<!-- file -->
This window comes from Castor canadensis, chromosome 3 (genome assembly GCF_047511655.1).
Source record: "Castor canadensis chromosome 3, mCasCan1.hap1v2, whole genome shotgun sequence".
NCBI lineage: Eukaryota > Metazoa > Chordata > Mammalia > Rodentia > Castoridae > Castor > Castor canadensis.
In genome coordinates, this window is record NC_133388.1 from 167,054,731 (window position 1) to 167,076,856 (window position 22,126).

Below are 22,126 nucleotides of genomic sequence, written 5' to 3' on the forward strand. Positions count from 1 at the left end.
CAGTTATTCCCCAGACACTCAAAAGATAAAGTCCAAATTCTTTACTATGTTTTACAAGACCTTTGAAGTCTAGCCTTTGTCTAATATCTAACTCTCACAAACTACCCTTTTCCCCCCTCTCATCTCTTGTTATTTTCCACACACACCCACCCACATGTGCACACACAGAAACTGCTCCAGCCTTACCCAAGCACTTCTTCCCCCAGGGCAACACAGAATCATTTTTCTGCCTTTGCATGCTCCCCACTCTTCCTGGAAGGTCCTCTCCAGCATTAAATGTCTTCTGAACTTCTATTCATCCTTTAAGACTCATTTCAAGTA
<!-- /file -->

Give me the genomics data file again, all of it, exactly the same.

This window comes from Castor canadensis, chromosome 3 (genome assembly GCF_047511655.1).
Source record: "Castor canadensis chromosome 3, mCasCan1.hap1v2, whole genome shotgun sequence".
NCBI lineage: Eukaryota > Metazoa > Chordata > Mammalia > Rodentia > Castoridae > Castor > Castor canadensis.
In genome coordinates, this window is record NC_133388.1 from 167,054,731 (window position 1) to 167,076,856 (window position 22,126).

Below are 22,126 nucleotides of genomic sequence, written 5' to 3' on the forward strand. Positions count from 1 at the left end.
CAGTTATTCCCCAGACACTCAAAAGATAAAGTCCAAATTCTTTACTATGTTTTACAAGACCTTTGAAGTCTAGCCTTTGTCTAATATCTAACTCTCACAAACTACCCTTTTCCCCCCTCTCATCTCTTGTTATTTTCCACACACACCCACCCACATGTGCACACACAGAAACTGCTCCAGCCTTACCCAAGCACTTCTTCCCCCAGGGCAACACAGAATCATTTTTCTGCCTTTGCATGCTCCCCACTCTTCCTGGAAGGTCCTCTCCAGCATTAAATGTCTTCTGAACTTCTATTCATCCTTTAAGACTCATTTCAAGTA